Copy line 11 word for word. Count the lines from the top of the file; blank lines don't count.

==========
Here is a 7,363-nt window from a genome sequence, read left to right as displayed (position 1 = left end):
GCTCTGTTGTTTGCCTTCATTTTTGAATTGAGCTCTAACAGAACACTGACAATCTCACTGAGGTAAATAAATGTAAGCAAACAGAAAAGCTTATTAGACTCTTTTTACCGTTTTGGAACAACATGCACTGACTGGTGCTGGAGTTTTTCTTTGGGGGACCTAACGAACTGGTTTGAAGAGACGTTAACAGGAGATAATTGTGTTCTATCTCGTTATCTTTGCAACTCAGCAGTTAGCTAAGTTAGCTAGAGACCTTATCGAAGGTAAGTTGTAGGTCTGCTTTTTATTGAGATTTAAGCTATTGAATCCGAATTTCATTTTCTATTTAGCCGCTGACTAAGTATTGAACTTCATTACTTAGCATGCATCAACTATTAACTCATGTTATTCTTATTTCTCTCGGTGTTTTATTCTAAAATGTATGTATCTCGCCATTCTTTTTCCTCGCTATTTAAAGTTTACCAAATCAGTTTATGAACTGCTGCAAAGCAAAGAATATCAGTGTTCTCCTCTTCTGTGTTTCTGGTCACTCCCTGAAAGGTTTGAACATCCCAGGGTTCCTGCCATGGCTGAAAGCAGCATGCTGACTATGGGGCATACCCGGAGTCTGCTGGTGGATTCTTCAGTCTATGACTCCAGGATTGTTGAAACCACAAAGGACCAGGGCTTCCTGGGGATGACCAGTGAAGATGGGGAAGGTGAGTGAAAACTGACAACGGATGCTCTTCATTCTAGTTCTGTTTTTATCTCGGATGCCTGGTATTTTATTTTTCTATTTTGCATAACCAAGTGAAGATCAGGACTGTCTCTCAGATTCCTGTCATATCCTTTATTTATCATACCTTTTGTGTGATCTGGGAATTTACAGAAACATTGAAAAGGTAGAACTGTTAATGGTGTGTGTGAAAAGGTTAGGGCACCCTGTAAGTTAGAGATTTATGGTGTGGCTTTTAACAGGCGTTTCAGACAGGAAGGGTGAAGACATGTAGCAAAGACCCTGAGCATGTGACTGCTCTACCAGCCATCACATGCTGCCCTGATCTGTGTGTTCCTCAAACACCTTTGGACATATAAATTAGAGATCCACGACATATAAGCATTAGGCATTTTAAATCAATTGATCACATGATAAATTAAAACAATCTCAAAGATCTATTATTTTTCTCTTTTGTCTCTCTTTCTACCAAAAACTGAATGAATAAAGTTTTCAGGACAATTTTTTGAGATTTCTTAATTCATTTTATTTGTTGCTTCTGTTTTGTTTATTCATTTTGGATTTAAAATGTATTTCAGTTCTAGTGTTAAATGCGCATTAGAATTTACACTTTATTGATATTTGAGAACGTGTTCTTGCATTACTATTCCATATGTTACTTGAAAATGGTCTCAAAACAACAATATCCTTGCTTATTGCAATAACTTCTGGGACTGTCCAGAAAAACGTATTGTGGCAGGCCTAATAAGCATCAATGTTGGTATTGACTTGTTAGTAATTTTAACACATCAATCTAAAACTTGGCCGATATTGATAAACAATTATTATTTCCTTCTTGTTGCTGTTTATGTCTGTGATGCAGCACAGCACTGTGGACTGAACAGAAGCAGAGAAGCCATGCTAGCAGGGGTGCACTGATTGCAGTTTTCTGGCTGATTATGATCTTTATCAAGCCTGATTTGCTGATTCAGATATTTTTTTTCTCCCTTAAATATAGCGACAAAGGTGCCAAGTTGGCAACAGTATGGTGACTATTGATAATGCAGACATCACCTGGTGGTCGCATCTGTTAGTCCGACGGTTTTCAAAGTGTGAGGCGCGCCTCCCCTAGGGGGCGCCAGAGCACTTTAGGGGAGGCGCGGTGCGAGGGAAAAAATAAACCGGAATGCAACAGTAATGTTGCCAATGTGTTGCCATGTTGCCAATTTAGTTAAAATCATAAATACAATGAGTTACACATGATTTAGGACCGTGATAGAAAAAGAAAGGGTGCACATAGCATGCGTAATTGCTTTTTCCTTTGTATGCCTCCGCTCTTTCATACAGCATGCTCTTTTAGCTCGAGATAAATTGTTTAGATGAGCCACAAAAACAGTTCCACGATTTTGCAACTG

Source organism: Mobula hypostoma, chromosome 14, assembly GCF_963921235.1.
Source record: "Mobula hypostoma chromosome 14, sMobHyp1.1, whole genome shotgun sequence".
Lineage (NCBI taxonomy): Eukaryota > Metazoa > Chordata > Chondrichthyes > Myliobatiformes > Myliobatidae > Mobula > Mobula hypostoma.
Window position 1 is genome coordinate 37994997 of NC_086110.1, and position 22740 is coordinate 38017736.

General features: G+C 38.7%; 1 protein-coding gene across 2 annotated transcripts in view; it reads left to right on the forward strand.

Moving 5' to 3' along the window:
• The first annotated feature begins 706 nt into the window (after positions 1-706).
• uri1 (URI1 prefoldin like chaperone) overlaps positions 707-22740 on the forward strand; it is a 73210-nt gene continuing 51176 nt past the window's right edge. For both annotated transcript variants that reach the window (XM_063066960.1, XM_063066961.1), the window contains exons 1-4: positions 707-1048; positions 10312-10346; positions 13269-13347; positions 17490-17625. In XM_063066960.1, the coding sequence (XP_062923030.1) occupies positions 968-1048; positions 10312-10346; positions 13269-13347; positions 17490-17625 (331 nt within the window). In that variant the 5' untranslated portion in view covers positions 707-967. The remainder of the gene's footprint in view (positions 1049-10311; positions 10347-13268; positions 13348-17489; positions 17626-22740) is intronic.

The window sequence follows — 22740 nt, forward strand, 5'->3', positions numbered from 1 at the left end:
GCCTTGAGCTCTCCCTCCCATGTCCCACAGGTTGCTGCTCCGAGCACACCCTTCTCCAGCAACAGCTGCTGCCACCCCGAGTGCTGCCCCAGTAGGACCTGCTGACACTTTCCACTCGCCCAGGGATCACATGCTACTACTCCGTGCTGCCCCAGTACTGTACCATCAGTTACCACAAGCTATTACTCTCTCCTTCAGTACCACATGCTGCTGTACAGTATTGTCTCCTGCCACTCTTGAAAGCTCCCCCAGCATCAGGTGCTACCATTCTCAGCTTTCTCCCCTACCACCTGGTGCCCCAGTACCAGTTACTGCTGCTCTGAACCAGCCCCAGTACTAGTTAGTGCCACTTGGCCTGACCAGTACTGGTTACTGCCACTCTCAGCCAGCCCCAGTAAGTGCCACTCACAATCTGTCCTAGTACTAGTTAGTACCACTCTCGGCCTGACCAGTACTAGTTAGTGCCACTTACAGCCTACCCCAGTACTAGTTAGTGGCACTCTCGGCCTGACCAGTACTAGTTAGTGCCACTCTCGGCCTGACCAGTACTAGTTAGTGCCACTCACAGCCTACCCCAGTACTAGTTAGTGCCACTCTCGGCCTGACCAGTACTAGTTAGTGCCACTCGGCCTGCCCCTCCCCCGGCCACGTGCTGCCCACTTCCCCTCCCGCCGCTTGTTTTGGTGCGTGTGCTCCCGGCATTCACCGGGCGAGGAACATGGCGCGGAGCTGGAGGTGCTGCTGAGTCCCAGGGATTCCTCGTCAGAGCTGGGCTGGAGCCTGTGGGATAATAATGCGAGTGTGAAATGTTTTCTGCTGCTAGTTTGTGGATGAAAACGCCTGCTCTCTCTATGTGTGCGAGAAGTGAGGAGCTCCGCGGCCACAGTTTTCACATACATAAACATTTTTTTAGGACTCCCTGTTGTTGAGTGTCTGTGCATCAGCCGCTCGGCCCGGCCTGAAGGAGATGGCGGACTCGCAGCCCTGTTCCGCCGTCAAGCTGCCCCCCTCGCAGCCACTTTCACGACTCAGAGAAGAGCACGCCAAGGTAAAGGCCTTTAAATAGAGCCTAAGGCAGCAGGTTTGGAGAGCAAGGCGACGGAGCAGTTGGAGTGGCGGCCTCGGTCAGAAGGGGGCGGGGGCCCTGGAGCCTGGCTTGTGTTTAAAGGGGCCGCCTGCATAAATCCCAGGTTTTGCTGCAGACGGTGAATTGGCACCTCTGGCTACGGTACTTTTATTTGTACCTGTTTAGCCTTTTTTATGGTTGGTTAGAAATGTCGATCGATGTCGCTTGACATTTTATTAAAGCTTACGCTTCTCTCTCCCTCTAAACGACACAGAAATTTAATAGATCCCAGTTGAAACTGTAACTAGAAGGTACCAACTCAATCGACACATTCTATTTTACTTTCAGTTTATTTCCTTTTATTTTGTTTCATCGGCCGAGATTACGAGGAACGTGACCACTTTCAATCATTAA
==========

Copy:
The window sequence follows — 22740 nt, forward strand, 5'->3', positions numbered from 1 at the left end: